Our debate rarely reflects that obvious fact. It does so, in my view, because Scottish politics is so thoroughly disconnected from how the EU truly works and what actually happens in the EU. As I have indicated, our EU debate is, in reality, inward-looking. It is nearly always about us, and not about the EU. Pro-EU sentiment is paired with a UK-centric worldview. This combination is not conducive to a productive conversation on our relationship with the EU as part of the UK or the prospects of EU membership after independence. Furthermore, the efforts by some proponents of independence to present the EU and the UK as polar opposites, with the EU ever virtuous in contrast to the UK, and where Scotland shares in the EU’s moral superiority over the rest of the UK, are simplistic and distasteful. The EU is a complex political union. A real debate must reflect that fact.


In summation, the Scottish independence debate is on an unstable and unpredictable path. We continue to have no clarity on whether or when an independence referendum will take place or, if it does, if it will mean much in practice. The Scottish Government pursues, entirely voluntarily and deliberately, a majoritarian referendum strategy which is not suited to constitutional change and which is the opposite of principles of good governance and the precedent of the 2014 referendum. The Supreme Court, if it chooses to answer the Lord Advocate’s reference, can only interpret the narrow legal question before it, which is wholly separate from the actual matter at hand – whether a meaningful, bona fide referendum happens. Whatever the Supreme Court’s judgement, this case will not inherently resolve the political dispute over holding a referendum.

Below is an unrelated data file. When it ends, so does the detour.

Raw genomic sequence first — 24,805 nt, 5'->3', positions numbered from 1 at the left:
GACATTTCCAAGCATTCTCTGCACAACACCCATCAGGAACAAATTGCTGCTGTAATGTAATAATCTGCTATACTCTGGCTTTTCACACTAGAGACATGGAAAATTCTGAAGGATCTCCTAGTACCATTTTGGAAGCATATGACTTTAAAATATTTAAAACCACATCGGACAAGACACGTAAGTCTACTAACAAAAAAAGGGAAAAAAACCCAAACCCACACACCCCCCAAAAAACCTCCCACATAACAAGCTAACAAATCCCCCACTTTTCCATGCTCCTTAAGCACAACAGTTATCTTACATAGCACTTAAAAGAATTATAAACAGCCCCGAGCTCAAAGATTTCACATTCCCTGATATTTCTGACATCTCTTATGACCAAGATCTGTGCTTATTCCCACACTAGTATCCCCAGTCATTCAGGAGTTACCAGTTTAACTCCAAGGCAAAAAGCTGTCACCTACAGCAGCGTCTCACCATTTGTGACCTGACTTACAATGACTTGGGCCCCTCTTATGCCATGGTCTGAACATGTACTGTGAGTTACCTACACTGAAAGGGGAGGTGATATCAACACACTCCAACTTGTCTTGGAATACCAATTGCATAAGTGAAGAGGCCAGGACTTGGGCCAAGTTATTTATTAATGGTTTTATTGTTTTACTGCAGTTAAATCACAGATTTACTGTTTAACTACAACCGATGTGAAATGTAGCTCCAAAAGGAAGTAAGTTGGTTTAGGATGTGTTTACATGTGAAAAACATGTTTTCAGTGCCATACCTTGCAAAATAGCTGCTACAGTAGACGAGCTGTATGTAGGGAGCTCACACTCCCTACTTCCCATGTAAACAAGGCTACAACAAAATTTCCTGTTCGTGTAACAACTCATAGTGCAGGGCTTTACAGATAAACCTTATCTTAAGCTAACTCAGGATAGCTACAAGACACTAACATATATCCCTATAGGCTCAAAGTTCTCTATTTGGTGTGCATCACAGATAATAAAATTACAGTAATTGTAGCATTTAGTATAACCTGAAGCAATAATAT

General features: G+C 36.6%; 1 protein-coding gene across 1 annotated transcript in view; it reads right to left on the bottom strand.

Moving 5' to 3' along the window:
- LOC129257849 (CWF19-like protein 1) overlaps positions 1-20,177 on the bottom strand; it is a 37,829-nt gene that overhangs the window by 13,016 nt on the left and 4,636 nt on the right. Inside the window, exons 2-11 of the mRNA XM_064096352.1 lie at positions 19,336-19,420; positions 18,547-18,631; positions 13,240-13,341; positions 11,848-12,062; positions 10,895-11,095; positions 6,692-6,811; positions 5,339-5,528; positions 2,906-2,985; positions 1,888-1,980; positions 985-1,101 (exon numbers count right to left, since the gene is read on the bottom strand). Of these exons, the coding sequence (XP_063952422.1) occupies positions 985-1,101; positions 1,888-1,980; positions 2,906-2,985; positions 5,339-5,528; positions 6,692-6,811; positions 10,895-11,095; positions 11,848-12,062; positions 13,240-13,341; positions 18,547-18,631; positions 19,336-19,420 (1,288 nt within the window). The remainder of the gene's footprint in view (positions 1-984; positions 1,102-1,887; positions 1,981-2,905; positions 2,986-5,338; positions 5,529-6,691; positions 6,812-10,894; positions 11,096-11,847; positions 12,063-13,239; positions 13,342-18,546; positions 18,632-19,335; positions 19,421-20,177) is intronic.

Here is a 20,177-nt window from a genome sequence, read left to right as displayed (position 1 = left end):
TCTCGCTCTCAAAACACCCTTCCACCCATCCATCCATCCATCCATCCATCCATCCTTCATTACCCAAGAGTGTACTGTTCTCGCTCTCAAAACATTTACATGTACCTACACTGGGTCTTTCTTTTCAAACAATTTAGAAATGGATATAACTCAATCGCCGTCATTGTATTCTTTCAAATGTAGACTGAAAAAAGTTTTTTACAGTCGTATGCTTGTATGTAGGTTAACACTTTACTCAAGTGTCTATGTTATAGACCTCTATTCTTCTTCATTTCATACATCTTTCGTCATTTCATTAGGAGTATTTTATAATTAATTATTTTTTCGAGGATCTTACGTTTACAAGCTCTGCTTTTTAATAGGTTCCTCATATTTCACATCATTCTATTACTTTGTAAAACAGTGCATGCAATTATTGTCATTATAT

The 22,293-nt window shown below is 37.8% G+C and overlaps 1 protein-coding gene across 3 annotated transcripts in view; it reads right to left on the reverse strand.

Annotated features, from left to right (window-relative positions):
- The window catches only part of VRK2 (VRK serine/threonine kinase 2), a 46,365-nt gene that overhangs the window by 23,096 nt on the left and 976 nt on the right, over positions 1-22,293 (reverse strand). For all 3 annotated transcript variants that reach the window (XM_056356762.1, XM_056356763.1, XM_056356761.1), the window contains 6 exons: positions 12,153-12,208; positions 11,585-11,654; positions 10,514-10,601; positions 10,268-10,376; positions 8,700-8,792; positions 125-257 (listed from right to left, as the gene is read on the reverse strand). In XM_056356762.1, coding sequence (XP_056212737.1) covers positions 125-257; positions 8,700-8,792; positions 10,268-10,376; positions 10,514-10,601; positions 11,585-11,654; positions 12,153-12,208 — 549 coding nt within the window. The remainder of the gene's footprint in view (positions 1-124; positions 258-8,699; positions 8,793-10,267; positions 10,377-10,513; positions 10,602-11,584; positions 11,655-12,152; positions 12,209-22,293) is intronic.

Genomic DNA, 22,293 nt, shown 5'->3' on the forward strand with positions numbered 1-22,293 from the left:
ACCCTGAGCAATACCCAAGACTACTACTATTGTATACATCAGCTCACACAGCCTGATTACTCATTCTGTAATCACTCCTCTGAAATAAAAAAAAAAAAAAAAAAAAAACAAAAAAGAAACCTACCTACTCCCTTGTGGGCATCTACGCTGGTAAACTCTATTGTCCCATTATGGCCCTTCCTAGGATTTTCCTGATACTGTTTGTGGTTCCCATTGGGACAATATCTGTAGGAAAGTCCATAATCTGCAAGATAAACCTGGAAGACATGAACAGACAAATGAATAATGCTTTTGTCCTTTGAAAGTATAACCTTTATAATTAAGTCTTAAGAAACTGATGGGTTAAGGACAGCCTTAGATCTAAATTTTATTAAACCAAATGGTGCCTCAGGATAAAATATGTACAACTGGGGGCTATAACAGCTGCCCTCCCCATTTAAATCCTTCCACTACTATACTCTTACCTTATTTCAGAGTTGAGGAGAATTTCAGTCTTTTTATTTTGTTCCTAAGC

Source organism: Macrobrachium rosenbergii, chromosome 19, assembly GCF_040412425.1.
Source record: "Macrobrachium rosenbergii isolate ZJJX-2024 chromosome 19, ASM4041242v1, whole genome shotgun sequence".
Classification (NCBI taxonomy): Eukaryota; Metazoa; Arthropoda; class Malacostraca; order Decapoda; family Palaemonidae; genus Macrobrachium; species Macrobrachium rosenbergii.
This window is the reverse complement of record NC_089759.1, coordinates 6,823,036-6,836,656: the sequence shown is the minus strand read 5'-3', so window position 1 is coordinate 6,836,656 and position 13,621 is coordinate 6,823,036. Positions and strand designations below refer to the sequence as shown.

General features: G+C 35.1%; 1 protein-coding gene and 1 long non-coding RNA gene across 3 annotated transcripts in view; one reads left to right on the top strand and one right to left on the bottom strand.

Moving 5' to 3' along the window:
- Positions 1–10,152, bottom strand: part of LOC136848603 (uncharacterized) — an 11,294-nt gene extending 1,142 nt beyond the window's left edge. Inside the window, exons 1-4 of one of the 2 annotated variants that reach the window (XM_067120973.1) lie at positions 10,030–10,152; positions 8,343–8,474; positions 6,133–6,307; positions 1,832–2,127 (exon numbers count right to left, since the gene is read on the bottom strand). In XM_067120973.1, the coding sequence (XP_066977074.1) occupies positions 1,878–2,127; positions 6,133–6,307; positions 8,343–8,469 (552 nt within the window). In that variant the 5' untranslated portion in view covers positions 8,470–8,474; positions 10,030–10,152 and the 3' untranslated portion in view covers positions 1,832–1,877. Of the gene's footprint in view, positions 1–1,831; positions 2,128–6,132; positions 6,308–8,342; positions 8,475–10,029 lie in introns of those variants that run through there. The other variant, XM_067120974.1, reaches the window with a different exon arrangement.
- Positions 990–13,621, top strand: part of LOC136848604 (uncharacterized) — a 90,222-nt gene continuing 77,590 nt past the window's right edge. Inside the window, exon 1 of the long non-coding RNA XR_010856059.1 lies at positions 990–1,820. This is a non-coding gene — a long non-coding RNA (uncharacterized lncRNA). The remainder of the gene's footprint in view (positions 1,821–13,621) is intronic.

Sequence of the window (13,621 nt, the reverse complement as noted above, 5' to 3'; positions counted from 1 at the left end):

The Scottish Government has embarked on publishing instalments of a new independence prospectus which are, to date, vague and non-committal on the major questions of the debate. While we can imagine the logical target audience, the papers published so far do not speak to that audience, instead appealing more to existing supporters of independence and the political leadership of the Scottish Government. The international community has no role whatever in the independence debate, and the fact that some seek to involve the EU or other international actors is a reflection of their own inability to appreciate the realities of international relations and the relative unimportance of Scotland’s constitutional future to decision-makers in Brussels and elsewhere. The debate on EU membership and independence continues to be dismal, embodying the utter disconnect between Scottish politics and how the EU actually works, compounded by the lack of socialisation of Scottish political figures to the politics and institutions of the European Union.